An Independent Medical Examination, or IMEs, is a part of the worker’s compensation process, but many recipients of worker’s comp are not clear on what IMEs are and how they work. It is important to have a good understanding of the answers to these common questions before you have to attend your first IME.
IME stands for Independent Medical Examination (or Independent Medical Evaluation) and it is an opportunity for the worker’s compensation insurance company to have your medical condition evaluated by a doctor of their own choosing. Your employer (or the insurer) is allowed, by Pennsylvania law, to request an IME as reasonable. The number and timing of IMEs they are able to request will depend on the circumstances of your case, so it is a good idea to talk to a workers’ compensation lawyer about your case for more specific information. If you do not attend these examinations, your rights and benefits may be impacted. The goal for the insurance company is to find a reason to reduce or stop your worker’s compensation benefits by showing that you are not actually injured, that you are not disabled, or that your injuries are not work related. The IME doctor serves as an expert consultant for the defense, so I also refer to IMEs as Defense Medical Examinations (DMEs) because they are not truly independent.
Once an IME has been requested, there are a number of concerns an injured worker may have. Often travel and transportation logistics and costs are one of those concerns. “Do I have to provide and pay for my own travel?” is a common question. The answer is no. The insurance company is responsible for providing transportation for you, or they may have to reimburse you for any other transportation you use to go to and from the exam. For example, if a flight is required, the insurance company will foot the bill. Or if you are able to drive to the examination, they will reimburse you for your mileage. If you are unable to acquire transportation on your own, the insurance company is required to supply it for you upon request. Additionally, you may have questions regarding the location of your IME. IMEs should take place in a reasonable location (i.e. not somewhere difficult for you to attend). Call an attorney if you have questions regarding what constitutes a reasonable location in your particular case.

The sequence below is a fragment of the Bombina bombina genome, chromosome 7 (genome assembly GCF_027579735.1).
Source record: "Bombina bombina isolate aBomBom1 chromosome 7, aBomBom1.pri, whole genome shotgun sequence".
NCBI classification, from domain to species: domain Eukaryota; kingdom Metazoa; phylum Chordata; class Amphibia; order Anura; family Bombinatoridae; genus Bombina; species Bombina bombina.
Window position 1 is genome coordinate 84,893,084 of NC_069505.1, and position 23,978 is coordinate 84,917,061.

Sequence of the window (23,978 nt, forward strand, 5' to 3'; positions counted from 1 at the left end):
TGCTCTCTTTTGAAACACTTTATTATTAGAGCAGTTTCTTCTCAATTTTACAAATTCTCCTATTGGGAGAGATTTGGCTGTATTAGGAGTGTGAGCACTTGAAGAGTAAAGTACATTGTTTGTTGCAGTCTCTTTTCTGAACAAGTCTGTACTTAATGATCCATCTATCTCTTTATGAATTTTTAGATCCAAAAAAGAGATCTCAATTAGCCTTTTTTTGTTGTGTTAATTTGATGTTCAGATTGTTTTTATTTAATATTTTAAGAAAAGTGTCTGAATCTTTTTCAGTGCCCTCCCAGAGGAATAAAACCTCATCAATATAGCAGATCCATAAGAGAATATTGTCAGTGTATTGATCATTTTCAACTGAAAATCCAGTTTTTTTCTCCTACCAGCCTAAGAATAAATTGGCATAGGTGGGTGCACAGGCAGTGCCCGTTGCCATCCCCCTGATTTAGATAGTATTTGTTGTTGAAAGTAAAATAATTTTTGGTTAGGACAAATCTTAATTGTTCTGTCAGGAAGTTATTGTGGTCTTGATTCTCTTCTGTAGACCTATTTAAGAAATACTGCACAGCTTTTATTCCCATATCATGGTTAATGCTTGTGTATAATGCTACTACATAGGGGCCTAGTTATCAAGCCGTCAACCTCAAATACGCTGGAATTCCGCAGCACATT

It is important to keep in mind that your IME doctor is not your primary physician, and so he or she will not be as familiar with your body and specific conditions. Once the exam begins, either the doctor or a nurse will take your medical history. This will be followed by a brief physical examination accompanied by questions about your reported injury. Finally, the doctor will write up a report on their findings for the insurance company.
After you leave the IME physician’s office, the doctor will write a report, which can take anywhere from a few days to a few weeks. Based on the opinions formed by the doctor and expressed in the report, the insurance company may initiate action to terminate or modify your workers’ compensation benefits.